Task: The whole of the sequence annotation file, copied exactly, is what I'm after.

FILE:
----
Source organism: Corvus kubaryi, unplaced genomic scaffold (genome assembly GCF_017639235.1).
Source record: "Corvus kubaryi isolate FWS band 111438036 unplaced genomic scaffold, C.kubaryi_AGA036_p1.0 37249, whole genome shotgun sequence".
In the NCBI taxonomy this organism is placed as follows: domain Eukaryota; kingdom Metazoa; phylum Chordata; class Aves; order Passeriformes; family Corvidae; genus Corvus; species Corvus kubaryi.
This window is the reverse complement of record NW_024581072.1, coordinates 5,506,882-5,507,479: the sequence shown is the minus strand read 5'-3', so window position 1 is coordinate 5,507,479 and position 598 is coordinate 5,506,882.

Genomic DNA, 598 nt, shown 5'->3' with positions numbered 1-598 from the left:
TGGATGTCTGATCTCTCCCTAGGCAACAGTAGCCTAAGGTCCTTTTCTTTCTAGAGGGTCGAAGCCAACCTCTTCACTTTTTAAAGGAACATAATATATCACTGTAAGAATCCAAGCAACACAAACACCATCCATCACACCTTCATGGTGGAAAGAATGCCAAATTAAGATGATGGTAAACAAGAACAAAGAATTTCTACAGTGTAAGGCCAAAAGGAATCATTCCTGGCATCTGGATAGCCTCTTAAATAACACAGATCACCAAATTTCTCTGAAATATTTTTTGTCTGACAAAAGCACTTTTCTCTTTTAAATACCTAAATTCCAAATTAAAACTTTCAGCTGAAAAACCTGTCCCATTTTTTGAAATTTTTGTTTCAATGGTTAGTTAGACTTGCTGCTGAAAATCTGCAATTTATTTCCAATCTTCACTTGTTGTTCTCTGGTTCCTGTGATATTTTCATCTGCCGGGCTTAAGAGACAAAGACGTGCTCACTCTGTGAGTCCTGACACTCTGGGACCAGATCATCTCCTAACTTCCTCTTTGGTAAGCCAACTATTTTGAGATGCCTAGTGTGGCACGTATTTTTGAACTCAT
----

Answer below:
Source organism: Corvus kubaryi, unplaced genomic scaffold (genome assembly GCF_017639235.1).
Source record: "Corvus kubaryi isolate FWS band 111438036 unplaced genomic scaffold, C.kubaryi_AGA036_p1.0 37249, whole genome shotgun sequence".
In the NCBI taxonomy this organism is placed as follows: domain Eukaryota; kingdom Metazoa; phylum Chordata; class Aves; order Passeriformes; family Corvidae; genus Corvus; species Corvus kubaryi.
This window is the reverse complement of record NW_024581072.1, coordinates 5,506,882-5,507,479: the sequence shown is the minus strand read 5'-3', so window position 1 is coordinate 5,507,479 and position 598 is coordinate 5,506,882.

Genomic DNA, 598 nt, shown 5'->3' with positions numbered 1-598 from the left:
TGGATGTCTGATCTCTCCCTAGGCAACAGTAGCCTAAGGTCCTTTTCTTTCTAGAGGGTCGAAGCCAACCTCTTCACTTTTTAAAGGAACATAATATATCACTGTAAGAATCCAAGCAACACAAACACCATCCATCACACCTTCATGGTGGAAAGAATGCCAAATTAAGATGATGGTAAACAAGAACAAAGAATTTCTACAGTGTAAGGCCAAAAGGAATCATTCCTGGCATCTGGATAGCCTCTTAAATAACACAGATCACCAAATTTCTCTGAAATATTTTTTGTCTGACAAAAGCACTTTTCTCTTTTAAATACCTAAATTCCAAATTAAAACTTTCAGCTGAAAAACCTGTCCCATTTTTTGAAATTTTTGTTTCAATGGTTAGTTAGACTTGCTGCTGAAAATCTGCAATTTATTTCCAATCTTCACTTGTTGTTCTCTGGTTCCTGTGATATTTTCATCTGCCGGGCTTAAGAGACAAAGACGTGCTCACTCTGTGAGTCCTGACACTCTGGGACCAGATCATCTCCTAACTTCCTCTTTGGTAAGCCAACTATTTTGAGATGCCTAGTGTGGCACGTATTTTTGAACTCAT